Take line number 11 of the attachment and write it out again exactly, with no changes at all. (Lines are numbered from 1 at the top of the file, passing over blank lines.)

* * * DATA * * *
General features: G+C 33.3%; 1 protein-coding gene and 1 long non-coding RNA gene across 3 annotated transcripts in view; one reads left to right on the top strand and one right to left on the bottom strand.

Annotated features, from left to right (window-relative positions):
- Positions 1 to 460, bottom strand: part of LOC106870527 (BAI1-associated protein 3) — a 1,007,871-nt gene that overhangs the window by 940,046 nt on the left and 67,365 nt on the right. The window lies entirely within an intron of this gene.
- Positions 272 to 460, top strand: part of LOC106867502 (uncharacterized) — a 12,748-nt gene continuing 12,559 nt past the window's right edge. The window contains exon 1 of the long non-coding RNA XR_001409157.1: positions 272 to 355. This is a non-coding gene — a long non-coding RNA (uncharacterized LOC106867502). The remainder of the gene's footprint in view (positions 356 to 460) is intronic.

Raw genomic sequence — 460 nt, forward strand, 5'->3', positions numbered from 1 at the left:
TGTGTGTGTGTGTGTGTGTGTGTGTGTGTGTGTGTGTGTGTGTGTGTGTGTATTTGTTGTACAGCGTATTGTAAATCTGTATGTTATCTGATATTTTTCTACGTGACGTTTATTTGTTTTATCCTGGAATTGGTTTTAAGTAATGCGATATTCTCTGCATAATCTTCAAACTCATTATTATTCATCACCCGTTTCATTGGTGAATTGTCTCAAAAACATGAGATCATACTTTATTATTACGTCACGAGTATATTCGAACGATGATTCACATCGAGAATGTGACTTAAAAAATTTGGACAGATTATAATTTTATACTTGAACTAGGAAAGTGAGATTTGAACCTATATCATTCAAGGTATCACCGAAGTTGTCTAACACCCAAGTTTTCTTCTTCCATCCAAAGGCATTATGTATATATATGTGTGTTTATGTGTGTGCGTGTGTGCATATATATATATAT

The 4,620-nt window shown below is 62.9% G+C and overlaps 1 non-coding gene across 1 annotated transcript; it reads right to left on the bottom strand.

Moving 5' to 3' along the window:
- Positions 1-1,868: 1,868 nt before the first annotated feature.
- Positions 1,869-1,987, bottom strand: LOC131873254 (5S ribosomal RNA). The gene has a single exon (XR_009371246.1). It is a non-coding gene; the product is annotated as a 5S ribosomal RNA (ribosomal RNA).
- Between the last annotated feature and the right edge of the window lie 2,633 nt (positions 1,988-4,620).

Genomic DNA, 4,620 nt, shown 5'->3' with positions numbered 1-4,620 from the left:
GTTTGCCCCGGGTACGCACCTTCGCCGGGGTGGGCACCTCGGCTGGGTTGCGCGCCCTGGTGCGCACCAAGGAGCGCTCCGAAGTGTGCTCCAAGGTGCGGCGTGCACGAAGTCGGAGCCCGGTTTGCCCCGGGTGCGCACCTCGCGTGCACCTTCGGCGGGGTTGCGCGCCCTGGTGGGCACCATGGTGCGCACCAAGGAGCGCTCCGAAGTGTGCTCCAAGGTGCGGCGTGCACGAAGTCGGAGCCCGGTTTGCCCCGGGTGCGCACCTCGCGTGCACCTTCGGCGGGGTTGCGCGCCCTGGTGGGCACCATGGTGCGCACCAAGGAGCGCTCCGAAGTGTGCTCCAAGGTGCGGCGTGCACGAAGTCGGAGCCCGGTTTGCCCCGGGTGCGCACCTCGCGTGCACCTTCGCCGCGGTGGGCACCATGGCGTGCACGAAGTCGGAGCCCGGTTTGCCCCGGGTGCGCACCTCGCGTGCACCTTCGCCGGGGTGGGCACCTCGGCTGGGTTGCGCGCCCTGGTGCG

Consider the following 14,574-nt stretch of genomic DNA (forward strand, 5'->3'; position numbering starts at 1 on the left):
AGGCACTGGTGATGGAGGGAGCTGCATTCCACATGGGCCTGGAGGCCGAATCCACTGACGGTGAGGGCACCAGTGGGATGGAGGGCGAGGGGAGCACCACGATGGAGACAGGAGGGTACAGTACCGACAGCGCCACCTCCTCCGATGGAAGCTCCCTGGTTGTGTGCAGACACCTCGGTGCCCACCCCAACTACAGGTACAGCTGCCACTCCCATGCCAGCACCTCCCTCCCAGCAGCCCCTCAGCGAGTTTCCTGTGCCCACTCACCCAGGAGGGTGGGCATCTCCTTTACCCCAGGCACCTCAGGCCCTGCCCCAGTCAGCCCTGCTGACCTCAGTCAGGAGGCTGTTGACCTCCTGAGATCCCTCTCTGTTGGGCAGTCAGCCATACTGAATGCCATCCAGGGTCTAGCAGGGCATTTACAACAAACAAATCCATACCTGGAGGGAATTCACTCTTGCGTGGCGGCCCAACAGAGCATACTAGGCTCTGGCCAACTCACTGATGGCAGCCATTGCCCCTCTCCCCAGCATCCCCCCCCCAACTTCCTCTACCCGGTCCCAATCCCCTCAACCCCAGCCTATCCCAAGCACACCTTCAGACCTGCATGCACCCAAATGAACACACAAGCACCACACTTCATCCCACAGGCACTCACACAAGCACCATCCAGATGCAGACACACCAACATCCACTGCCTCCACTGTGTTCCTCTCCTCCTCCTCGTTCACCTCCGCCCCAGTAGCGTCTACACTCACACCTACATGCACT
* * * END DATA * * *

- Between the last annotated feature and the right edge of the window lie 2,633 nt (positions 1,988-4,620).